Mutual of Omaha Shares Construction Details About New Headquarters Tower

May 9, 2024
image of construction progress on Mutual of Omaha's headquarters building in progress

Visual construction progress is underway on Mutual of Omaha’s future headquarters – which will rise to 677 feet and 44 floors tall – as the building’s shear core, akin to a “spine,” takes shape.

Construction of a skyscraper of this magnitude within a small footprint in a populated downtown area can present challenges. With the ingenuity of something called the DOKA Shear Core Climber, or self-climber, the project is making safe and efficient strides.

“Mutual of Omaha currently has the second largest self-climber ever built in the U.S.,” said Brian Krouse, Director of Construction with Lanoha Real Estate Company, the developer for the project. “Not only does the formwork provide a mold for forming the shear core, it also creates a safe working environment, serving as a hive of activity with crews working at three levels within the core.”

Over the next several months, the construction crew will engage in a repetitive cycle of preparing, pouring and erecting the shear core. The self-climber, which is identifiable as a yellow encasement around the structure, creates a mobile concrete formwork system surrounding three levels of the structure at a time.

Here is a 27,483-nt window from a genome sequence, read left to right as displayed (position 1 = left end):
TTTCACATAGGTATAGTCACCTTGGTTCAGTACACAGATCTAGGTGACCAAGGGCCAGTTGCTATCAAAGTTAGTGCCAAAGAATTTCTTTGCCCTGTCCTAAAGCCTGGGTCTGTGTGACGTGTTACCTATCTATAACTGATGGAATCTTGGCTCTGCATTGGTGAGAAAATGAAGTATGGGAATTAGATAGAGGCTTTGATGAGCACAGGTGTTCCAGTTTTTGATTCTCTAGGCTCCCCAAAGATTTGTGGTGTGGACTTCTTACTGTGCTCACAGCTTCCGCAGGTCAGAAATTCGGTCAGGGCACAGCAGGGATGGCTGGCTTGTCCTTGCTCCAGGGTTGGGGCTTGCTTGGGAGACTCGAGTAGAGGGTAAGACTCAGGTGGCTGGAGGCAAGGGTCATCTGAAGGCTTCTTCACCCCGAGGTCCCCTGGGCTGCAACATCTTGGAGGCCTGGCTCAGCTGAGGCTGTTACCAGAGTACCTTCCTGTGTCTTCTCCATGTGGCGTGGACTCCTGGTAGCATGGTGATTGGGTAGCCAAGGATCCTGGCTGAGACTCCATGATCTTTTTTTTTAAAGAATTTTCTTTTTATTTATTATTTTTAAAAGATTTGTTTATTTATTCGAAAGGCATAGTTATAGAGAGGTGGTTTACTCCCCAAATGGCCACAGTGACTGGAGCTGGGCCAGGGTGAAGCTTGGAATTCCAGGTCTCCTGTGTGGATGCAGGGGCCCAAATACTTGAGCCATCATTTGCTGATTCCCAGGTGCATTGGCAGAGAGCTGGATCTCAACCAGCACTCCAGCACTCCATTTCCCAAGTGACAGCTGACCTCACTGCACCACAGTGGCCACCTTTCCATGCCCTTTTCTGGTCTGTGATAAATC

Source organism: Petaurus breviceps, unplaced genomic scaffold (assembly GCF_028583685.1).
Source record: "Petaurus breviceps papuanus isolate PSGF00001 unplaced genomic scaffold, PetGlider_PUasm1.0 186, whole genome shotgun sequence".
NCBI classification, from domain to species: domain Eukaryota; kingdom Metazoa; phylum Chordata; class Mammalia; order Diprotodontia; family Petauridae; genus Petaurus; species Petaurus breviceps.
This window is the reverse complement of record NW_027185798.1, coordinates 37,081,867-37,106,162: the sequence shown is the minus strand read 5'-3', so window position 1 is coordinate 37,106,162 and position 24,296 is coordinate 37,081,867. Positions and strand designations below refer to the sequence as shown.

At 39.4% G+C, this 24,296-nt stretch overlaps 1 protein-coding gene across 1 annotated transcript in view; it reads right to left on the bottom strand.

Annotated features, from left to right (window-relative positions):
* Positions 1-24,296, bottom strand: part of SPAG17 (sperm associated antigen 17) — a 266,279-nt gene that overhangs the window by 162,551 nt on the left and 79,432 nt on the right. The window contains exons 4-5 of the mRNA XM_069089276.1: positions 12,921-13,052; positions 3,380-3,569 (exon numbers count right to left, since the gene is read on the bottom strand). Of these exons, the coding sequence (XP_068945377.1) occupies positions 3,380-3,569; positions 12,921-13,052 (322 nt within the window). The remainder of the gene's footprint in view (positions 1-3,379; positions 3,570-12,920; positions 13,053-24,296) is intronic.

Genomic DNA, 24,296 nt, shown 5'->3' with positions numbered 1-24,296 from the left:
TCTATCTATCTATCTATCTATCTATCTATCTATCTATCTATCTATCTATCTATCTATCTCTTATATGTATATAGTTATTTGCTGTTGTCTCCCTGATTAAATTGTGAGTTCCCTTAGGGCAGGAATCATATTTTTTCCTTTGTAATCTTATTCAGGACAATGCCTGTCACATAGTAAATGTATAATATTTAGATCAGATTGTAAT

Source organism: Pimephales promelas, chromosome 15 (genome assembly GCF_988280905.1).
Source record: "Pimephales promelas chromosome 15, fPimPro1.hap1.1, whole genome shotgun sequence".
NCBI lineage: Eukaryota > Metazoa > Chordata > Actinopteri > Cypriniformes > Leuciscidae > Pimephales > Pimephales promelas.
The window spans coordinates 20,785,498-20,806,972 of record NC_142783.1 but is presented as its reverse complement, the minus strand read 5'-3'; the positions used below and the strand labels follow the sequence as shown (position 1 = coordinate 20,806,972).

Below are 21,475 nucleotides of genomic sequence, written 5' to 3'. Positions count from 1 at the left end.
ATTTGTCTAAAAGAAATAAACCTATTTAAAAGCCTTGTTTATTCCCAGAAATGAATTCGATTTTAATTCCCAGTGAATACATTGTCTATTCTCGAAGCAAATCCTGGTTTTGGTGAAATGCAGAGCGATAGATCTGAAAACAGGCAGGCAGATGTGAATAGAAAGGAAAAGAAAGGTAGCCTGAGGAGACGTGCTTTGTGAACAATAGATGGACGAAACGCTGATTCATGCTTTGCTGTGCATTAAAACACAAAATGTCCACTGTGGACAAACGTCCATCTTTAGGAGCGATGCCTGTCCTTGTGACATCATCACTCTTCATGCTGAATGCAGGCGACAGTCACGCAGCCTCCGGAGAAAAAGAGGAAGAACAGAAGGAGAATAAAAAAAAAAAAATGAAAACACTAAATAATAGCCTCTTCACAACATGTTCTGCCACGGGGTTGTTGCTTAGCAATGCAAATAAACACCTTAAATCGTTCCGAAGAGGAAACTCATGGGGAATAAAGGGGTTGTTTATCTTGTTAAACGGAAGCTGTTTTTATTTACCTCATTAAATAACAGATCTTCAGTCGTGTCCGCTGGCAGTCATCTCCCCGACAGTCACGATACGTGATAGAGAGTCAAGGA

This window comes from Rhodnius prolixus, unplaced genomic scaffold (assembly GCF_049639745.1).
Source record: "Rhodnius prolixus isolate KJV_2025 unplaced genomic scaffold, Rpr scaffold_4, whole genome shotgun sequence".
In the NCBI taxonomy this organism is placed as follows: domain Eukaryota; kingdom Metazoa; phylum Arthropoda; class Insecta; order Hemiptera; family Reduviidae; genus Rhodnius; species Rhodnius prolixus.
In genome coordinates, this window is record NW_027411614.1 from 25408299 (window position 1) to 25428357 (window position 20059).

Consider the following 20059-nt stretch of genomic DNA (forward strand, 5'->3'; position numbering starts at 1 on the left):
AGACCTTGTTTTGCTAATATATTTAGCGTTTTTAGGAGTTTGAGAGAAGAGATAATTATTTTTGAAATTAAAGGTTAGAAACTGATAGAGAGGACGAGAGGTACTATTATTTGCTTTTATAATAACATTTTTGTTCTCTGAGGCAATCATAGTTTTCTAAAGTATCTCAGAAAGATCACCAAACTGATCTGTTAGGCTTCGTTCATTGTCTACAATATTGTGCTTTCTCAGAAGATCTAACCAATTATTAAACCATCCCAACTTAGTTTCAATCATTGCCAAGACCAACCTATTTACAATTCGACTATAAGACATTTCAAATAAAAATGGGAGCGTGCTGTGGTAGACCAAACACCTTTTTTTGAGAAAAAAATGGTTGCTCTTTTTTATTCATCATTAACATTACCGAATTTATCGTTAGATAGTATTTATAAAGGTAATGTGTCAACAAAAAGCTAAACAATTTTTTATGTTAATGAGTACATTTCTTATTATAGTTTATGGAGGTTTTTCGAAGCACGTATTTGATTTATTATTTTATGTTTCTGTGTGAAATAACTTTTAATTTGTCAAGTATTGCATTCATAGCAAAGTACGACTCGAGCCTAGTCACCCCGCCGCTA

The entire self-climbing formwork structure weighs approximately 1 million pounds. The top deck, which is above the yellow encasement, receives materials while iron workers tie rebar for the walls. The middle level, inside the yellow encasement, is a work platform for installation of rebar for the shear walls, as well as steel embeds and block-outs to be installed in the walls before they are poured. The lowest level of the system is a working platform and gantry system for the installation of steel beams, metal deck and concrete that form the floors within the core.

After the concrete is poured and sufficiently cured, 18 hydraulic cylinders lift the top two levels of the self-climber 15 feet to its new position. Once they are locked into place, the hydraulics lift the bottom level up to create the new platform position. The work cycle will repeat to a full height of 650 feet near the top of the tower. When the core work is complete, the tower crane will be used to disassemble the self-climber and safely lower its components to the ground.

“The assembly of the self-climber itself has been a culmination of months of engineering, planning and pre-assembly of the many parts that create the mobile concrete formwork system,” Krouse said. “A representative from DOKA, which is based in Germany, will be on site every week to make sure all the components to this intricate system are working properly.”

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